In practical terms, the way this works is for the Solar Developer to enter into an Energy Development Services Agreement with the Customer that requires a development fee must be included in all contracts that the Customer executes for construction activities related to the solar project. This Energy Development Services Agreement should provide for exclusivity to protect the Solar Developer while it puts together the project (eg., secures all suppliers, financiers and vendors), again, with all such service providers subject to the development fee clause. Any services that would require a contractor license should be excluded from the Solar Developer’s scope of work in the Energy Development Services Agreement. As the solar project proceeds, when the Customer enters into EPC Agreements or Commercial Solar Installation Agreements with licensed contractors, those contractors will pay to Solar Developer the development fee.
This type of business model requires Solar Developers to stay vigilant on not providing services for which a license is required. The penalties for violating contractor licensing laws are steep and the laws are not uniform across the nation. Even in California where certain construction management services have been held as permissible for private, commercial projects without a contractor license, some commentators have noted that the line is blurry as to exactly what activities stay within the lines of these rules. In general, courts in California have held the non-licensed advisors can perform activities, such as:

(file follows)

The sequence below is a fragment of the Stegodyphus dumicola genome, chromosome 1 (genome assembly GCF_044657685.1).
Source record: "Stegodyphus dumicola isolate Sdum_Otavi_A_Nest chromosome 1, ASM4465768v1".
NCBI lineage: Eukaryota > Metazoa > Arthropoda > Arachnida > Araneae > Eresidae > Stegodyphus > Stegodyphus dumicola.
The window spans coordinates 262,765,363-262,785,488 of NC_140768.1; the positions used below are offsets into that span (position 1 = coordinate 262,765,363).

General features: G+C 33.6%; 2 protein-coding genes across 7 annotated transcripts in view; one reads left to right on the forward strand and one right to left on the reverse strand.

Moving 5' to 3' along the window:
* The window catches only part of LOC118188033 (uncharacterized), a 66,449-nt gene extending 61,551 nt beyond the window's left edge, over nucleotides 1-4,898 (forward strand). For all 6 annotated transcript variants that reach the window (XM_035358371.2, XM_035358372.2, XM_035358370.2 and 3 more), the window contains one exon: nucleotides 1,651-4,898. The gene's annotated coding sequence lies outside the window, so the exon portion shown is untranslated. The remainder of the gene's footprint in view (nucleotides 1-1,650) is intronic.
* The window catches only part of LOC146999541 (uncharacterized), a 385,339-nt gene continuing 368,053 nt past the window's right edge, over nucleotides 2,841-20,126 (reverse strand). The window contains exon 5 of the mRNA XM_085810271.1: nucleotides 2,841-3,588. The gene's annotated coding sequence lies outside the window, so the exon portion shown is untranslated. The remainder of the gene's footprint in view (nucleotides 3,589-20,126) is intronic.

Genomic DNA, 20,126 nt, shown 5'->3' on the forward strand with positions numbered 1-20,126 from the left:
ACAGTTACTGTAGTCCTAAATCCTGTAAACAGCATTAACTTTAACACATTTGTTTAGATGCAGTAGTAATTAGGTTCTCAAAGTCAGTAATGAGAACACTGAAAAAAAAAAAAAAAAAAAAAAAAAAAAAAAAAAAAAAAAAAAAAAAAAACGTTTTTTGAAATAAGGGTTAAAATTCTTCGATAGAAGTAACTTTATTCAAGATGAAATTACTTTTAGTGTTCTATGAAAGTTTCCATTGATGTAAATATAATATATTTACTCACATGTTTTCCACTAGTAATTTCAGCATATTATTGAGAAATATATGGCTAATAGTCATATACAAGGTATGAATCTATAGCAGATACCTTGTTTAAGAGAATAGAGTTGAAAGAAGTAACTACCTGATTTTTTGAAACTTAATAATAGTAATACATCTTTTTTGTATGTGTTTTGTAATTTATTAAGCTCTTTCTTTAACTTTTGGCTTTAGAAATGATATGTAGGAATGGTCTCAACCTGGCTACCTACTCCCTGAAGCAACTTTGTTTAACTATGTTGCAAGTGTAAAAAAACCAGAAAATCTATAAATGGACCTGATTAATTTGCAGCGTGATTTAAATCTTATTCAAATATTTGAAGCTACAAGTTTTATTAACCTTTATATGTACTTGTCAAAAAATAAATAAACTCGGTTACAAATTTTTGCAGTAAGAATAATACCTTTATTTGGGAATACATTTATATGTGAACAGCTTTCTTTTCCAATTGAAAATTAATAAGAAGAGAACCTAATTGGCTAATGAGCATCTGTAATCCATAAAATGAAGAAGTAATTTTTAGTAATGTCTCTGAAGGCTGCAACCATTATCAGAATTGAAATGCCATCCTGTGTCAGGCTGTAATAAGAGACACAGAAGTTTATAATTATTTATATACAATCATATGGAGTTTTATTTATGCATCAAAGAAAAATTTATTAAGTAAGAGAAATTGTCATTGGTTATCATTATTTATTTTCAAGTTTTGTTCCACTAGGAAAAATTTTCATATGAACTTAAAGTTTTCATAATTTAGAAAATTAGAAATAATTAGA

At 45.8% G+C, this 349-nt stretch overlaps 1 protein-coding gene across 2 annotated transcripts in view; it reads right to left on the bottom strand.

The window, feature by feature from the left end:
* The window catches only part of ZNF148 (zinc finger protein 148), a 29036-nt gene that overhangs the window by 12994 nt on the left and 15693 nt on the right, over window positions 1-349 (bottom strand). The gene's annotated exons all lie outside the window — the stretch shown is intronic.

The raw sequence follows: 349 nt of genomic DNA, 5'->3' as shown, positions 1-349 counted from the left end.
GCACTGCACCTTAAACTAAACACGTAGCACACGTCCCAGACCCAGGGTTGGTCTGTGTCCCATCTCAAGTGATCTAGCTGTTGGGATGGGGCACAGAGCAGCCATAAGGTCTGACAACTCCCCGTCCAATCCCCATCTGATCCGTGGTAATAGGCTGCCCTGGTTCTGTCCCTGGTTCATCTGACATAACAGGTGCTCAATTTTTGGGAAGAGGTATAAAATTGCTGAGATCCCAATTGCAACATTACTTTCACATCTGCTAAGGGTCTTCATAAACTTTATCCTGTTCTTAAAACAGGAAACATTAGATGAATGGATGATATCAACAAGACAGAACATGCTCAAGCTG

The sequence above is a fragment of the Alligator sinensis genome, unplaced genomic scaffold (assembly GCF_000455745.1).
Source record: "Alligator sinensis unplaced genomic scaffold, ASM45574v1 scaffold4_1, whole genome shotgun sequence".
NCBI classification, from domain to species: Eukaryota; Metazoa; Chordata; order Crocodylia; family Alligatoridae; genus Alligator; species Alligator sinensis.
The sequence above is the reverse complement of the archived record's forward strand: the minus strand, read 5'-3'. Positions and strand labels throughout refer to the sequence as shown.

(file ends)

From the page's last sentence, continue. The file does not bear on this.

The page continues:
- Assisting on behalf of Customer and coordinating activities of the various workers to enable them to complete their assigned tasks in an organized and efficient manner, on time and on budget, keep owner apprised of status of the project and be the on-site point person to respond to issue, and generally act as Customer’s agent with the respect to the various parties connected with the development project.
- Providing advice or opinions with respect to developing budget for construction costs. o Provide cost and performance evaluations of alternative materials and systems.
- Providing opinions and advice on administrative and management matters that relate to the coordination of work among and between contractors and subcontractors.
- Assisting the GC in developing bidders’ interest in the project.
- Assisting the GC in subcontractor bidding and ensuring the GC performs its duties with respect to bids from subs and material suppliers.
- Conducting daily on-site inspections and reviews during construction and attend and report to owner on project meetings.
- Providing to owner summaries of and document all change orders.
- Providing some amounts of cost estimation, contract administration, and coordination and scheduling of work.
Thus, Solar Developers operating in California without a contractor license should ensure that: (i) they have no responsibility or authority to perform any construction work on the project or to enter into any contract or subcontract for the performance of such work; (ii) they do not contract with a Customer to perform any activities listed in the statutory definition of a contractor or perform any of those activities, and (iii) the Customer is in direct contract with a licensed general contractor to perform or supervise all construction on the project.
Developers can successfully operate without a contractor license when developing solar projects by using Energy Development Services Agreements with customers and staying mindful of their state's contractor licensing rules.